Still the visual art industry did not fold up into extinction. Bronze works continued to find expression. A new age of exemplary artists was birthed, termed the Modern Era. And then the Contemporary Era followed. They painted, sculpted, conceptualized master pieces. Artists like Aina Onabolu, Yusuf Grillo, and Ben Enwonwu dominated the time periods they came up in and the world slowly began to take notice. Today, there are contemporary art auctions set up exclusively for artists of African origin, dedicated fairs; with Nigerian artists routinely dominating both.

An industry was robbed, blackballed, condemned to ashes. Still, it rose. Now, it stands. The industry is inching towards a kind of full circle.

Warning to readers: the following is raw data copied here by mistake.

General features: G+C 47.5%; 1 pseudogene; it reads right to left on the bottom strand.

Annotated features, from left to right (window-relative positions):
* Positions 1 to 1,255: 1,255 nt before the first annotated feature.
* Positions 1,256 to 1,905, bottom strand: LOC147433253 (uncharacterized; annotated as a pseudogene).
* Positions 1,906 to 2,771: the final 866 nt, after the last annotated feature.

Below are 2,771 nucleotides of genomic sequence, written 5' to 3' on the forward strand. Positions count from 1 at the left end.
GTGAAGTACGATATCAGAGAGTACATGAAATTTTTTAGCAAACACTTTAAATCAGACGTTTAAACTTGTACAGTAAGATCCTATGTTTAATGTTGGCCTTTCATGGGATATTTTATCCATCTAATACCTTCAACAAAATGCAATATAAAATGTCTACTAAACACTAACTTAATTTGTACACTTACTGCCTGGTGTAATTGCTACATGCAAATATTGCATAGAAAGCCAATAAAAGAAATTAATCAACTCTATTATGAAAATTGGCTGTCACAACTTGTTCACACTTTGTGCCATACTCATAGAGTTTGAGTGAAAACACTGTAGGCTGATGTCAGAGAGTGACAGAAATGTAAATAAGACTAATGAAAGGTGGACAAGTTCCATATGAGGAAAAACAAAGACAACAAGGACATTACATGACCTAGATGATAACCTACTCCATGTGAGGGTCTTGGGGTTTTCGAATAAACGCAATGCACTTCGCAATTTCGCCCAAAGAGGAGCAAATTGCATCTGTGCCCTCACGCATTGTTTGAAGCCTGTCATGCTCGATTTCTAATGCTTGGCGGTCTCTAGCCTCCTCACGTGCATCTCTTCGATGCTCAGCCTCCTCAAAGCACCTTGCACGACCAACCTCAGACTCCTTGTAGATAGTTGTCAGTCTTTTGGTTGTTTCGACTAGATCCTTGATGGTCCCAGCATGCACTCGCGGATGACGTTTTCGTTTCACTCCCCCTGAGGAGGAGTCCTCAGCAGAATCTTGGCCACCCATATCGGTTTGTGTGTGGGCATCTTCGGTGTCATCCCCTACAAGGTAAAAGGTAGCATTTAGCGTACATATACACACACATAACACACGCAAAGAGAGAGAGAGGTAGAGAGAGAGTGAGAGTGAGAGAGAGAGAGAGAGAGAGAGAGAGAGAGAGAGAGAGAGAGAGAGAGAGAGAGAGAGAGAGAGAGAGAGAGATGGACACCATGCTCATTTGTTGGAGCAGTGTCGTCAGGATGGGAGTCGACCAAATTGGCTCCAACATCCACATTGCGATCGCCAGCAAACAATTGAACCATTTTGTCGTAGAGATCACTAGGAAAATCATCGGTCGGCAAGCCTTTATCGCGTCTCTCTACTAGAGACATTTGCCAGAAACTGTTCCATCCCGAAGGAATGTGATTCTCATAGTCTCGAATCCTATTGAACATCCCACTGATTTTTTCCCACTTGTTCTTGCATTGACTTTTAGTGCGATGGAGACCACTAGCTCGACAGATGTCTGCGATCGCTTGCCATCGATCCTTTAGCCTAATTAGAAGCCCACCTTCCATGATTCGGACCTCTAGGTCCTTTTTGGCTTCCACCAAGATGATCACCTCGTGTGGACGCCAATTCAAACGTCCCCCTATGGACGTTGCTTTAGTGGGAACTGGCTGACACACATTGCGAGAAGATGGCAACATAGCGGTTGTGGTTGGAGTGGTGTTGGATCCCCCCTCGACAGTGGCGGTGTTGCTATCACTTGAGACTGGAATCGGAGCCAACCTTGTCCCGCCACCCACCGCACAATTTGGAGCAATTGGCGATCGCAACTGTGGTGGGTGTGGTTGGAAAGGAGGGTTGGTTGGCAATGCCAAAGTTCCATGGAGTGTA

So how about we participate in the world’s biggest international art exhibition next? How about NOW?

Responsible and credited for crafting and directing this conversation is lead curator of the Nigerian pavilion, Adenrele Sonariwo. The 30-year old curator is widely regarded as a revelation in Nigeria’s arts scene. Few people know she has spent twelve years in the industry to now be seen as an overnight success. She is joined in the curatorial team by Emma Iduma, a faculty member of the School of Visual Arts, New York.

Of the pavilion, Sonariwo explained at a press conference announcing it, “the aim of the Nigerian Pavilion is to reflect on the question of now, and of narratives firmly rooted in the present. The presentation by the artists seeks to use the narrative of the present to interrogate the minefield of societal consciousness in addressing aspects of identity and belonging as it relates to and confronts our past and future.”